Some days I just want a pickle. That crisp crunch and refreshing zip of a perfectly canned representation of summer. Sometimes, that craving is so strong I’m liable to consider purchasing pickles at the store if I haven’t canned enough to get me through the whole winter. That is, until you take a look at the supermarket shelf and realize they’re going to charge you $8 for a jar of wilted, slimy excuses for pickles, loaded with preservatives that have no need or right to be included. Every time I reach this point I vow that next summer there will be more pickles.
My secret to the perfect pickle is to select small cucumbers, about the size of your pinky finger. Whether you’re making slices of whole dills, the size of the cucumber is key. Anything bigger is best suited to pickle relish or hog feed. Always can in pints rather than quarts. Quarts require longer processing times, and are liable to produce mushy pickles.
Pack your spices, cucumbers, onions and garlic tightly into jars, leaving 1 inch of headspace. Cover with hot brine, and water bath can. Wait at least 2 weeks for flavors to infuse, and ENJOY! If you’re giving them out as gifts, consider some cute labels. Chalkboard labels are all the rage these days, but I stick to ball canning’s dissolvable labels because they’re easy to remove so that you can reuse the jar once it’s empty.
If you really want to save money on pickling, buy your canning supplies in bulk. While rings and jars can be reused, lids should be new each time to ensure a good seal. We buy our canning lids in bulk online and bring our canning unit costs down considerably. If you’re looking for a quick fix, you can also try a pre-made dill pickle spice mix, just make sure your cucumbers are fresh and tiny.
Just getting Started Canning?
If you’re just getting started canning, but plan on making canning and preserving food part of your lifestyle long term, try investing in an online canning course. Pioneering today has a canning with confidence course that takes you through the ins and outs of canning from basic canning safety all the way through to pressure canning meat at home. The course covers:
- Canning Safety – Safe techniques to for home canning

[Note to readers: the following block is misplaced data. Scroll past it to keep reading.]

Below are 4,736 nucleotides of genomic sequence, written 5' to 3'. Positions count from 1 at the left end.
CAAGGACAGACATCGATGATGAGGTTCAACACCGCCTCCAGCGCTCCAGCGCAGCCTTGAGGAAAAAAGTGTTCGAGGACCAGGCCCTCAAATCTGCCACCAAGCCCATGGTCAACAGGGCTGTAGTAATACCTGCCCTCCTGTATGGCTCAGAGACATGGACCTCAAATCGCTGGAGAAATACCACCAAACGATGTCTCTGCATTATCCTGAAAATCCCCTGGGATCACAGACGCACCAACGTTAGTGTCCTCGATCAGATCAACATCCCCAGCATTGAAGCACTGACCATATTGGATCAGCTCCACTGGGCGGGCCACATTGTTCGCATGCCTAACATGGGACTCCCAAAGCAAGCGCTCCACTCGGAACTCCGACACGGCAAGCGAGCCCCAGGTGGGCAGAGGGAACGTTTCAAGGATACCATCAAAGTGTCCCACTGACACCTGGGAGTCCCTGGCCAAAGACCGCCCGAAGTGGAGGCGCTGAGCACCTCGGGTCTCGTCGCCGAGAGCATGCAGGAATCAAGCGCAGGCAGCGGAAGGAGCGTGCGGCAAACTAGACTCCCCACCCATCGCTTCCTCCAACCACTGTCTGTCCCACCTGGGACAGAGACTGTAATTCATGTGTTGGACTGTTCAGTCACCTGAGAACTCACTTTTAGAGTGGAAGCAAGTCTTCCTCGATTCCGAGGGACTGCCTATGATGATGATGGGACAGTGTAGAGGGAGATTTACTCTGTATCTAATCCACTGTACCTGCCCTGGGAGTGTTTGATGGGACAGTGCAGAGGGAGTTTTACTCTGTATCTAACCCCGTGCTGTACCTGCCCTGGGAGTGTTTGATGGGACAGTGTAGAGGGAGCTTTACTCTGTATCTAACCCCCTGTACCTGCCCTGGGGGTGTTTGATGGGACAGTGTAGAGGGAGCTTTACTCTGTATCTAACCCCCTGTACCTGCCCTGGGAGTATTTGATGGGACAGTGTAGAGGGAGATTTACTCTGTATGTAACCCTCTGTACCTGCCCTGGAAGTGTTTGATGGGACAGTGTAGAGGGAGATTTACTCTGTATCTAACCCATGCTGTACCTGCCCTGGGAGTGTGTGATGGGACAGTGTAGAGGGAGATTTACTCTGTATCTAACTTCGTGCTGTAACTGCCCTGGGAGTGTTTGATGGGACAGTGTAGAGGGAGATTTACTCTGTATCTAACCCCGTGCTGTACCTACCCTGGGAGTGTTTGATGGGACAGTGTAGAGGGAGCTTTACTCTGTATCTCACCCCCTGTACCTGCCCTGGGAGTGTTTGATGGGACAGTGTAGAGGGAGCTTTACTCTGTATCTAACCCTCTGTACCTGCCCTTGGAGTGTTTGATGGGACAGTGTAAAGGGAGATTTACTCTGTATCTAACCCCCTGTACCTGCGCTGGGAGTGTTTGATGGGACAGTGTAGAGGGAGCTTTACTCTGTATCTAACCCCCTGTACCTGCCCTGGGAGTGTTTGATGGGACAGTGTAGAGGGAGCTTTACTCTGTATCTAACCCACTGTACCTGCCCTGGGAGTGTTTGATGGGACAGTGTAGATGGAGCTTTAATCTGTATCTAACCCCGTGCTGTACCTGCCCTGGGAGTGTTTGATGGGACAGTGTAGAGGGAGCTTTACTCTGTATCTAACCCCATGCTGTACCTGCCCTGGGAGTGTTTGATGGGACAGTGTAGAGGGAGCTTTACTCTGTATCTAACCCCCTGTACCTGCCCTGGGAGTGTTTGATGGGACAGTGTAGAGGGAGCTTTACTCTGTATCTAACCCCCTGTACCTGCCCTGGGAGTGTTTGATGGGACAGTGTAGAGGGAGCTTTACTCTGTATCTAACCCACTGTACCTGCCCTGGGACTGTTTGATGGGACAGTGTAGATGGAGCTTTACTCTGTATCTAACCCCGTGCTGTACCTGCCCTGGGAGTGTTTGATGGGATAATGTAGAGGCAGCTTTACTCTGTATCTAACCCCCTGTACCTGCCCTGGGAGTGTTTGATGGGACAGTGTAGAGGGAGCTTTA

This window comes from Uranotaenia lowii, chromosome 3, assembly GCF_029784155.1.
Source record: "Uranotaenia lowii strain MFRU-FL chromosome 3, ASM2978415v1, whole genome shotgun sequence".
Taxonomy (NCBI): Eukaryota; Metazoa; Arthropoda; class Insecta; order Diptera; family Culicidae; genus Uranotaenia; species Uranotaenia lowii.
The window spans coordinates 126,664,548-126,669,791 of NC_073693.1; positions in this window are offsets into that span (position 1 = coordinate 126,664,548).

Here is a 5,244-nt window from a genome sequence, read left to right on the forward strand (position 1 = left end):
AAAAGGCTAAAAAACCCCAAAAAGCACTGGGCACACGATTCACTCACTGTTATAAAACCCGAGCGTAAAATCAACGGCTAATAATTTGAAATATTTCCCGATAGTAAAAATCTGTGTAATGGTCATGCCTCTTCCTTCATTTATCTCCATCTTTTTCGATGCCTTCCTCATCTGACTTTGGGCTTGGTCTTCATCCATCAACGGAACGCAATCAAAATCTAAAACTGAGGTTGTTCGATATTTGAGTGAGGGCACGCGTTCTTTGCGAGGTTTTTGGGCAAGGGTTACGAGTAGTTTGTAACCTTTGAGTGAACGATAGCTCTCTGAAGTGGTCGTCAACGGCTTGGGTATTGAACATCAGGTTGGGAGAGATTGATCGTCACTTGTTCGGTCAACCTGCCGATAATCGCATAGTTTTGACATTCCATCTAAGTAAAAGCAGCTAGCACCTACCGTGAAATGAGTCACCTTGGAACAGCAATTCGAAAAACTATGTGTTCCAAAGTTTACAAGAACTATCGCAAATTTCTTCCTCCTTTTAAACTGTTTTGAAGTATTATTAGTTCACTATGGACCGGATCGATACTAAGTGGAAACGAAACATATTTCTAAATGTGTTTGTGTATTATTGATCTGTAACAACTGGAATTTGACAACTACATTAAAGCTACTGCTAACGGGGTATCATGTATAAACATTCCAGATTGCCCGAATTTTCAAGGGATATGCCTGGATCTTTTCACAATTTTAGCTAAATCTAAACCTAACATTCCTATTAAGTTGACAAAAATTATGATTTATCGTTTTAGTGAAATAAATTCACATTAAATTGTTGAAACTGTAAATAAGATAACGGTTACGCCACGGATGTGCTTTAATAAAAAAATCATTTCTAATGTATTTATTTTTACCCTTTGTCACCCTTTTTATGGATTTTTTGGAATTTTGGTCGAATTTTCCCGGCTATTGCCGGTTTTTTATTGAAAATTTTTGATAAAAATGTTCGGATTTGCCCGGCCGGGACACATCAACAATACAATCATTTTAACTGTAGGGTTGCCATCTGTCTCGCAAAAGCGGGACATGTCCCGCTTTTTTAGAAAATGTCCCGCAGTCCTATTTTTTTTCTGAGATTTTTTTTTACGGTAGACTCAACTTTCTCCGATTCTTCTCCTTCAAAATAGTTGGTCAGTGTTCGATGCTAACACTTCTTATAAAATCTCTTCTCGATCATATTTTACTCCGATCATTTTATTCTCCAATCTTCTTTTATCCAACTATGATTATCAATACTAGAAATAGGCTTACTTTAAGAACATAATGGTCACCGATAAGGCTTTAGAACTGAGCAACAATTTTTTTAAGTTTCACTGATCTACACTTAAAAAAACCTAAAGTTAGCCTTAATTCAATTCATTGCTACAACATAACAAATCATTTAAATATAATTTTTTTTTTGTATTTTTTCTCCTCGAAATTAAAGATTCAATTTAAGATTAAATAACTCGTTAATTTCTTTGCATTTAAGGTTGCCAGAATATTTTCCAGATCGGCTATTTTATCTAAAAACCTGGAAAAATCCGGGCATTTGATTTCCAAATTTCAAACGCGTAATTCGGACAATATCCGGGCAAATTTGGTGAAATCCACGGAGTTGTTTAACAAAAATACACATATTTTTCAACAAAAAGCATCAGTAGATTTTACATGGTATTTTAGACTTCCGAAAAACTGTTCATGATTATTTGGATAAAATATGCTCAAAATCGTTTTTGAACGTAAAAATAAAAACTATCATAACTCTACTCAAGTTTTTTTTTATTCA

- Water Bath Canning – Jams, jellies, pickles, tomatoes, and other high acid fruits and vegetables including low sugar, no pectin variations.
- Pressure Canning – How to safely operate a pressure canner at home to can almost any type of food for long term preservation
- Troubleshooting and Storage – Figuring out why a recipe just didn’t work, and maximizing storage of your home canned goods.
Take a look at Canning with Confidence if you’re planning on investing heavily in long term home food preservation.
Dill Pickle Recipe for Home Canning
Yield: 5 Pints
4-5 Pounds Cucumbers (Small ones only)
4 Cups Water
4 Cups Cider Vinegar (or white vinegar, 5% acidity)
1/2 Cup Pickling & Canning Salt
1 Onion, Thinly Sliced
10-15 Garlic Cloves
5 Dill Heads or fresh dill sprigs
5 tsp Mustard Seeds
5 tsp Dill Seeds
5 tsp Coriander Seeds
- Start your water bath canner in a pot big enough to hold 5 pint mason jars. The water (and the pot!) should be deep enough once the jars are added there is at least 1 inch of water above the top of the jars. Bring the pot to a boil.
- Prepare a brine by bringing 4 cups water, 4 cups vinegar and 1/2c salt to a boil.
- While the brine and canner are coming up to a boil, gently wash cucumbers to remove any dirt, and nip off both ends. Either leave the cucumbers whole, or slice into 1/2inch slices.
- At the bottom of each wide mouth pint mason jar, add 1 teaspoon of mustard seeds, dill seeds, coriander seeds and the dill heads or fresh herb sprigs.
- Pack tightly with pickles and a few slices of onion. Top 2 with 2-3 garlic cloves. Be sure to leave 1 inch of headspace above the pickles.
- Cover with brine to just submerge the vegetables, being sure to leave 1/2 inch of headspace above the top level of the brine.
- Cap and band mason jars to just finger tight and place into boiling water in your water bath canner. Process for 10 minutes for pints below 1000 feet of elevation. (15 minutes for 1,000-6,000 feet)
For more information on the specifics and safety of canning pickles and pickled vegetables,
check out the USDA Guide to Home Canning.
Looking for other dill pickle recipes? Try These:
Ball Fresh Preserving Sliced Dills
Ball Fresh Preserving Kosher Dills
Pick Your Own: Making Pickles
The Kitchn: Dill Pickles
Simply Canning: Crunch Dill Pickle Recipe
Food.com Blue Ribbon Dill Pickles
Have a favorite recipe? Let me know in the comments below and I’ll be happy to share your link.